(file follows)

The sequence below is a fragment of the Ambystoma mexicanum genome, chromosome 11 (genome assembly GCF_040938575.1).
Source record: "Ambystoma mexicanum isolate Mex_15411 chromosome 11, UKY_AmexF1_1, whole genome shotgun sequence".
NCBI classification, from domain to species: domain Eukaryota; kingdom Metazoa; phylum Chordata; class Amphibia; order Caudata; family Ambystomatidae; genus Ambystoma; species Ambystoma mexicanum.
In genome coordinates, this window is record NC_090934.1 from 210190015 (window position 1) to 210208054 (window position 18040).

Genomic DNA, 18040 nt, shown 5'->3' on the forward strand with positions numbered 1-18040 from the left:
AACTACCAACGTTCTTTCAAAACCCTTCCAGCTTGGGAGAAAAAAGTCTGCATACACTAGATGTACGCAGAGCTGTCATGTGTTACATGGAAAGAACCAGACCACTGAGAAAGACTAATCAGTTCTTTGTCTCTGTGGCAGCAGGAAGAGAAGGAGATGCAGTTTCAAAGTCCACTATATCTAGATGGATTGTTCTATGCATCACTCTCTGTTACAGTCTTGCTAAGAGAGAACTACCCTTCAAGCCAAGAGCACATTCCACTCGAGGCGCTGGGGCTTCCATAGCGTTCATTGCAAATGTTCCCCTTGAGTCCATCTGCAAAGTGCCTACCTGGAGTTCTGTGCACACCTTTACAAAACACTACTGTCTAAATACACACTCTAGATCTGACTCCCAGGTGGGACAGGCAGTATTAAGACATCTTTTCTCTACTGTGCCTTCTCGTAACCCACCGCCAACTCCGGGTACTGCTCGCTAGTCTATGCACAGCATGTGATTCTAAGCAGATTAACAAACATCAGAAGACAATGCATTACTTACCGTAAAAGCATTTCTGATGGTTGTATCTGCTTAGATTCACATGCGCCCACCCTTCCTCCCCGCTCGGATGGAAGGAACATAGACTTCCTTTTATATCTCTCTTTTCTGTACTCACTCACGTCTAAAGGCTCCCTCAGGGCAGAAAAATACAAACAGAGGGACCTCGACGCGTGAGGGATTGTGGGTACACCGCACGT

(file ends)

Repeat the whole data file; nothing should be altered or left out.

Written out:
The sequence below is a fragment of the Ambystoma mexicanum genome, chromosome 11 (genome assembly GCF_040938575.1).
Source record: "Ambystoma mexicanum isolate Mex_15411 chromosome 11, UKY_AmexF1_1, whole genome shotgun sequence".
NCBI classification, from domain to species: domain Eukaryota; kingdom Metazoa; phylum Chordata; class Amphibia; order Caudata; family Ambystomatidae; genus Ambystoma; species Ambystoma mexicanum.
In genome coordinates, this window is record NC_090934.1 from 210190015 (window position 1) to 210208054 (window position 18040).

Genomic DNA, 18040 nt, shown 5'->3' on the forward strand with positions numbered 1-18040 from the left:
AACTACCAACGTTCTTTCAAAACCCTTCCAGCTTGGGAGAAAAAAGTCTGCATACACTAGATGTACGCAGAGCTGTCATGTGTTACATGGAAAGAACCAGACCACTGAGAAAGACTAATCAGTTCTTTGTCTCTGTGGCAGCAGGAAGAGAAGGAGATGCAGTTTCAAAGTCCACTATATCTAGATGGATTGTTCTATGCATCACTCTCTGTTACAGTCTTGCTAAGAGAGAACTACCCTTCAAGCCAAGAGCACATTCCACTCGAGGCGCTGGGGCTTCCATAGCGTTCATTGCAAATGTTCCCCTTGAGTCCATCTGCAAAGTGCCTACCTGGAGTTCTGTGCACACCTTTACAAAACACTACTGTCTAAATACACACTCTAGATCTGACTCCCAGGTGGGACAGGCAGTATTAAGACATCTTTTCTCTACTGTGCCTTCTCGTAACCCACCGCCAACTCCGGGTACTGCTCGCTAGTCTATGCACAGCATGTGATTCTAAGCAGATTAACAAACATCAGAAGACAATGCATTACTTACCGTAAAAGCATTTCTGATGGTTGTATCTGCTTAGATTCACATGCGCCCACCCTTCCTCCCCGCTCGGATGGAAGGAACATAGACTTCCTTTTATATCTCTCTTTTCTGTACTCACTCACGTCTAAAGGCTCCCTCAGGGCAGAAAAATACAAACAGAGGGACCTCGACGCGTGAGGGATTGTGGGTACACCGCACGT